Educatioal Neuroimaging Center

Group leader: Tzipi Horowitz-Kraus, PhD

How do children acquire language? How do they learn how to read? Why some children are having difficulties reading or understanding language? Can we change rain activation?

In the Educational Neuroimaging Center we try to tackle these questions using neuroimaging tools such as Magnetic Resonance Neuroimaging (functional, structural, connectivity), Electroencephalography, Eye trackers, TDCS and more.

Our ultimate goal is to characterize the involvement of neurobiological networks in one of the most complex human inventions: Reading. Reading is not an intuitive ability and in order to read our brain recycles neural networks originally aim for visual processing, listening, language processing and attention.  We focus on children since the recruitment of these networks occurs during early brain development and is affected both from the environment (absence of the appropriate exposure to linguistic stimulation and literacy) as well as from the child’s genetic background.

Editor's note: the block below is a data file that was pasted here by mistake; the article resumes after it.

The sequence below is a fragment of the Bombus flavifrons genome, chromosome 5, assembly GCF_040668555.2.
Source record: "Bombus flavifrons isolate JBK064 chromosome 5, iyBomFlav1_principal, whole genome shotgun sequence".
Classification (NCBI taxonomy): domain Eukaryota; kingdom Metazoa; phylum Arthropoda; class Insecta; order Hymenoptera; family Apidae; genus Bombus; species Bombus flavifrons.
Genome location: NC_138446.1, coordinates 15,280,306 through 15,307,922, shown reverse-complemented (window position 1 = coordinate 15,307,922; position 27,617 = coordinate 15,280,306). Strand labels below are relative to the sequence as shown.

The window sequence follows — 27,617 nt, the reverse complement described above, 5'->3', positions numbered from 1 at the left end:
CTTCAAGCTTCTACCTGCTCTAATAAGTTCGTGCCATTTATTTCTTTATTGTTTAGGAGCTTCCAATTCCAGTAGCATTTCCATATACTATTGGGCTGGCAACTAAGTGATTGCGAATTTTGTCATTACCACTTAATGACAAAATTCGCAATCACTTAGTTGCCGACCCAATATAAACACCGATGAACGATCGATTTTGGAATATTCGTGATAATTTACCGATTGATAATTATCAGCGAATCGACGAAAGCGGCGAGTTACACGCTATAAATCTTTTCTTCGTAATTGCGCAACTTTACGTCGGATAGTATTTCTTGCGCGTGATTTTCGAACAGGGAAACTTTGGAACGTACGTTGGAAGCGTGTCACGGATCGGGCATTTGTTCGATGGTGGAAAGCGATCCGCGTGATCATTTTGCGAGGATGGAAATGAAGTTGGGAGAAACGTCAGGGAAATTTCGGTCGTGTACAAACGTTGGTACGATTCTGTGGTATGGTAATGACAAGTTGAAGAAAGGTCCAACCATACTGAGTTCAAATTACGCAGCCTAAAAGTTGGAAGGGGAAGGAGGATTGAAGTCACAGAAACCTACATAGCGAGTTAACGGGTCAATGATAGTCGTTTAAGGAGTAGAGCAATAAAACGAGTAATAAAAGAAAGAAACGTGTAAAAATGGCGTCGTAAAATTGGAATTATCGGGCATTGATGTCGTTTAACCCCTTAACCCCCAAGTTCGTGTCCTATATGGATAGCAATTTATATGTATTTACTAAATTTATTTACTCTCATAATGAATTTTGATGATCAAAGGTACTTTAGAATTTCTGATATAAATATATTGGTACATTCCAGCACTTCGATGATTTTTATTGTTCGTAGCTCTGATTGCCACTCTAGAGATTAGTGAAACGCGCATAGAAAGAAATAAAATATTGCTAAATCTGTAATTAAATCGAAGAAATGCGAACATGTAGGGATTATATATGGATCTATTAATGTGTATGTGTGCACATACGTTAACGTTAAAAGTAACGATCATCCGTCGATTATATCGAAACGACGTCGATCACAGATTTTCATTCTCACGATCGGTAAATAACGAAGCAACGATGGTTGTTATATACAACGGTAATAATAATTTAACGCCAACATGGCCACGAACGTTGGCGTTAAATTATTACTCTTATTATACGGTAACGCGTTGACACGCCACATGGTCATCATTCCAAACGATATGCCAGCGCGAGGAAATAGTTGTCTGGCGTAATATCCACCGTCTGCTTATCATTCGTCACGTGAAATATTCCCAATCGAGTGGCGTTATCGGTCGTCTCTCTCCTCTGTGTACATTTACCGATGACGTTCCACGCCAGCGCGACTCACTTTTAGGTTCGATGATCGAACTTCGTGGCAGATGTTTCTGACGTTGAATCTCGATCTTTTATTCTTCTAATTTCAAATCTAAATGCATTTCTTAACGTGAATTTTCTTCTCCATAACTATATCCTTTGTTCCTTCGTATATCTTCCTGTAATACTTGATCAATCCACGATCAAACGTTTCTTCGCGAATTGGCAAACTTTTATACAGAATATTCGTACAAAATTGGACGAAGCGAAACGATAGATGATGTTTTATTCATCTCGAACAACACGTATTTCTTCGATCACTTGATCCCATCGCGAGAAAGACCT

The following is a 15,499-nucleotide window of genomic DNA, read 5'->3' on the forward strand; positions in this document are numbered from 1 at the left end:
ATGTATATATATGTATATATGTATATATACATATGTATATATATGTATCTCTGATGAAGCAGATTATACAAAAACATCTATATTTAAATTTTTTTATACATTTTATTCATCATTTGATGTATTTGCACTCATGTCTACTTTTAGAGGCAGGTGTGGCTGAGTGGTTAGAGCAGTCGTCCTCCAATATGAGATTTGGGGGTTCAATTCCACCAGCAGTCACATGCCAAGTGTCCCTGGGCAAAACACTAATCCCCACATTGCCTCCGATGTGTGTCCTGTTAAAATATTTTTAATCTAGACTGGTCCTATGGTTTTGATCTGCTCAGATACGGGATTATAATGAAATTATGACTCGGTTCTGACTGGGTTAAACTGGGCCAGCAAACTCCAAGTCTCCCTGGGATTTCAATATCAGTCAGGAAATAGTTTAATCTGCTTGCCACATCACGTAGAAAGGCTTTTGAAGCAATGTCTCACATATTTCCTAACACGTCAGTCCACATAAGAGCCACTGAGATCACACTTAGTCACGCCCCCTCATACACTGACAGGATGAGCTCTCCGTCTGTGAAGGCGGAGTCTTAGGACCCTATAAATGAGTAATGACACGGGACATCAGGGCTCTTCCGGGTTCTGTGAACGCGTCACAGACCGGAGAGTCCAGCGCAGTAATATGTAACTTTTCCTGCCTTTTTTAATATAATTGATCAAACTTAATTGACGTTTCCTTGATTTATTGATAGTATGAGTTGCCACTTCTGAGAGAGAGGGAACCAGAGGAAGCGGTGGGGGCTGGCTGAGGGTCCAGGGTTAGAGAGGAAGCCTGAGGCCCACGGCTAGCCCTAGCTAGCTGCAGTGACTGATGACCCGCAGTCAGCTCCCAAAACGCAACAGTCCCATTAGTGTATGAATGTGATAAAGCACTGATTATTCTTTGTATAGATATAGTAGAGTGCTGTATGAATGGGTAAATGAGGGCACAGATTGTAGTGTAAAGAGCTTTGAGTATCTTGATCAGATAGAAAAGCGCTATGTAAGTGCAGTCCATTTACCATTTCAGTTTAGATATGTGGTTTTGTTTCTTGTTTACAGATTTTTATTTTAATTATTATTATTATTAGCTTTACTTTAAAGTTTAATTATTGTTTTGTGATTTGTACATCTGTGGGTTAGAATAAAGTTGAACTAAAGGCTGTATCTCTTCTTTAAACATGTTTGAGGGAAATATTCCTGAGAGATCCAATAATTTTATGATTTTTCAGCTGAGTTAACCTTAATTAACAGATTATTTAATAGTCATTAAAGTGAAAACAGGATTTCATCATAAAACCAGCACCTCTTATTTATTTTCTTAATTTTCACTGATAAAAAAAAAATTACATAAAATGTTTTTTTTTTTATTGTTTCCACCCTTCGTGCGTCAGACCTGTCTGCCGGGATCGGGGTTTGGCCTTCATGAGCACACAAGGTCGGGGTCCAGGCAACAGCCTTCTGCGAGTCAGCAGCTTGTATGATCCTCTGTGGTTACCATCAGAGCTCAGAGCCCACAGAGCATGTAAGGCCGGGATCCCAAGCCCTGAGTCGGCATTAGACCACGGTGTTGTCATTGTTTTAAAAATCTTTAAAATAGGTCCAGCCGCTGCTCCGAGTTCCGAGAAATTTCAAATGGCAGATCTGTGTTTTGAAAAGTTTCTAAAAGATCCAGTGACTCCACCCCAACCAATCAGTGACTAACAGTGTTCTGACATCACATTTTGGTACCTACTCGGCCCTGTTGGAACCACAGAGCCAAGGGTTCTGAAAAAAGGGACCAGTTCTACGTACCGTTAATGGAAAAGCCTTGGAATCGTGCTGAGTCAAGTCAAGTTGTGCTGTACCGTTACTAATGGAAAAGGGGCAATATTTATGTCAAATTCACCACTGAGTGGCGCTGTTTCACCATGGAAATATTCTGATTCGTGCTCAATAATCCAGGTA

In some cases, reading and language acquisition are impaired. In our work we focus on the role of executive functions- a cluster of higher order and basic cognitive abilities-in typical and atypical language and reading development. We examine these processes in children with dyslexia, attention deficit disorders, neurological diseases (i.e. epilepsy) and more. Our goal is to pinpoint at the similarities and differences between these conditions so we can tailor the most appropriate intervention/training for every child’s needs. Using neuroimaging, we track the impaired networks and try to modify it so behavior and cognition improve, just like the medical models for precision medicine.

Our group members have a diverse background and specialties, including but not limited to image and signal processing, algorithm development, machine and deep learning methods, statistic tools to allow the processing of massive databases, to the linguistic, psychological and didactic aspects of brain development. Our research program is through the Educational Neuroimaging program.

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Learning programs: MSc and PhD